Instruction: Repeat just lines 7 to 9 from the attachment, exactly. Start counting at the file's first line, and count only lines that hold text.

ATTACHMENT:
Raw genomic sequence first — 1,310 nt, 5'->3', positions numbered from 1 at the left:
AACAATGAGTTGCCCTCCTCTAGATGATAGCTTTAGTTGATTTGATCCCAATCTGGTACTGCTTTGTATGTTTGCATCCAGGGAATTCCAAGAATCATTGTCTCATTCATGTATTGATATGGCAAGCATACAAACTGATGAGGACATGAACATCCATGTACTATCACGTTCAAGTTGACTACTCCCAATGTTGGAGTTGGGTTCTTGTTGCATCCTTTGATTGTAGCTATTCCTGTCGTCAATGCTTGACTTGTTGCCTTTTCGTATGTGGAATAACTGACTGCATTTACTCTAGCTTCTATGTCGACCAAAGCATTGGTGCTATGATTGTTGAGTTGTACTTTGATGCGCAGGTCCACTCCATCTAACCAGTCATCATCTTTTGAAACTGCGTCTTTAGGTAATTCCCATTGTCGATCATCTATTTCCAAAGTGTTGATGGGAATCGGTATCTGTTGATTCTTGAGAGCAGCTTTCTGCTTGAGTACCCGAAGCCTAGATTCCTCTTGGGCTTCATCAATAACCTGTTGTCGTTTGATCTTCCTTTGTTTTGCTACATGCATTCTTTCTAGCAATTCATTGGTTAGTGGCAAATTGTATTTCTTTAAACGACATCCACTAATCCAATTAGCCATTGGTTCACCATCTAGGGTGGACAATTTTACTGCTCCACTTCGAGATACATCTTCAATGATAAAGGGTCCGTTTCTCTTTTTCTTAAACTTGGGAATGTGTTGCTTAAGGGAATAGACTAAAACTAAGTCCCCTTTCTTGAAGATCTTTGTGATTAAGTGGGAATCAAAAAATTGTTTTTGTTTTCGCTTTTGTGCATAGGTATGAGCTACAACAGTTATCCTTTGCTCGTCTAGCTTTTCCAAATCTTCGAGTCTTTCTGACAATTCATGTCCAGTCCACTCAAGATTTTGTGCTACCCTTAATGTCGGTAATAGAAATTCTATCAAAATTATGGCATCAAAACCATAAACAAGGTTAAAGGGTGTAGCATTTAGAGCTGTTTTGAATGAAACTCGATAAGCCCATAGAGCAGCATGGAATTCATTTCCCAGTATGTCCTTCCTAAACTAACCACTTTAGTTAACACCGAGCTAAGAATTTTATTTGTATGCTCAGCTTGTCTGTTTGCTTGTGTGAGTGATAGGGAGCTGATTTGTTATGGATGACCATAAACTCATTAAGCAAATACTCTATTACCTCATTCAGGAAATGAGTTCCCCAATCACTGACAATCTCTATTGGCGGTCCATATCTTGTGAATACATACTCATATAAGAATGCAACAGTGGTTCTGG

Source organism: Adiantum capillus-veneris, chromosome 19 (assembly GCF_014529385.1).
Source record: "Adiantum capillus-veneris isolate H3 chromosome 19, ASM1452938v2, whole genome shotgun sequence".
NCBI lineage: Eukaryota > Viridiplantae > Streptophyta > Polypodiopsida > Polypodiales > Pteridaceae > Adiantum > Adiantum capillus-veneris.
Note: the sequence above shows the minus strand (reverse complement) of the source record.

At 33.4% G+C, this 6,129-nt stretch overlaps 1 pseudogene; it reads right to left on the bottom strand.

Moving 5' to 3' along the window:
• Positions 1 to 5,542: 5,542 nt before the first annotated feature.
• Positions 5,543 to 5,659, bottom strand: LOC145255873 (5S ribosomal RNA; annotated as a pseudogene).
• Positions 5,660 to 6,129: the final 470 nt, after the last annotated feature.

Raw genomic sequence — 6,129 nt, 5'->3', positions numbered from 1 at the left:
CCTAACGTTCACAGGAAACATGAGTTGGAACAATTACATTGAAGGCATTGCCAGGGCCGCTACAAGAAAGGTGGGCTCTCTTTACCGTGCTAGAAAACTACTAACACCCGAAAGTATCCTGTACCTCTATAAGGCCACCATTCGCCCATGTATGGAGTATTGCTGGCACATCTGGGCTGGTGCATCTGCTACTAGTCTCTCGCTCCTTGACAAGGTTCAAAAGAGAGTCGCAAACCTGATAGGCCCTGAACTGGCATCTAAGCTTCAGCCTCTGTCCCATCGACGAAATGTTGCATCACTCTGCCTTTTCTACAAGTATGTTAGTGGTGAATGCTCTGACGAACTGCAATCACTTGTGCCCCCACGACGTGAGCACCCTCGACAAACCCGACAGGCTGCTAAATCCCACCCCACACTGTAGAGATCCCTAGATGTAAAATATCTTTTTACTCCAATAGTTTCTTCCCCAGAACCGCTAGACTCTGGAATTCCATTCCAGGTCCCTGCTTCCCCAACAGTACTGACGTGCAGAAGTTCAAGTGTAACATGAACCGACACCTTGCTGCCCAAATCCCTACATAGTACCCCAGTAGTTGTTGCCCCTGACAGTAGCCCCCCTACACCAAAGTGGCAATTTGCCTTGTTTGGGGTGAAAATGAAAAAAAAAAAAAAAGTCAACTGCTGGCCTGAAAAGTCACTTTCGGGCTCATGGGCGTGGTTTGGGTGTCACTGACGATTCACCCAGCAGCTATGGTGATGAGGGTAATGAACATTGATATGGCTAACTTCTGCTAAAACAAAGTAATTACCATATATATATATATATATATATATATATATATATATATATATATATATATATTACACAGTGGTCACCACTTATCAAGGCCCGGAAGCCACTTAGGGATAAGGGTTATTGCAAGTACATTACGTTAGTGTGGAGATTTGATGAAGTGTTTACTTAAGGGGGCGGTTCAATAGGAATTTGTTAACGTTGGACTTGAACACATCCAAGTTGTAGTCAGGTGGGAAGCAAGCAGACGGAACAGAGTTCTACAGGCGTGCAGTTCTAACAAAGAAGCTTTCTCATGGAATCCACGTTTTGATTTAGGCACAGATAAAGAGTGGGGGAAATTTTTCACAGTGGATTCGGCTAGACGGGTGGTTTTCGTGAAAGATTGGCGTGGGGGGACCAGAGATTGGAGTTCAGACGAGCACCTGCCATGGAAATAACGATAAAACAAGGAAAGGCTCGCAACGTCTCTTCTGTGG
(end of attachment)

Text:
At 33.4% G+C, this 6,129-nt stretch overlaps 1 pseudogene; it reads right to left on the bottom strand.

Moving 5' to 3' along the window:
• Positions 1 to 5,542: 5,542 nt before the first annotated feature.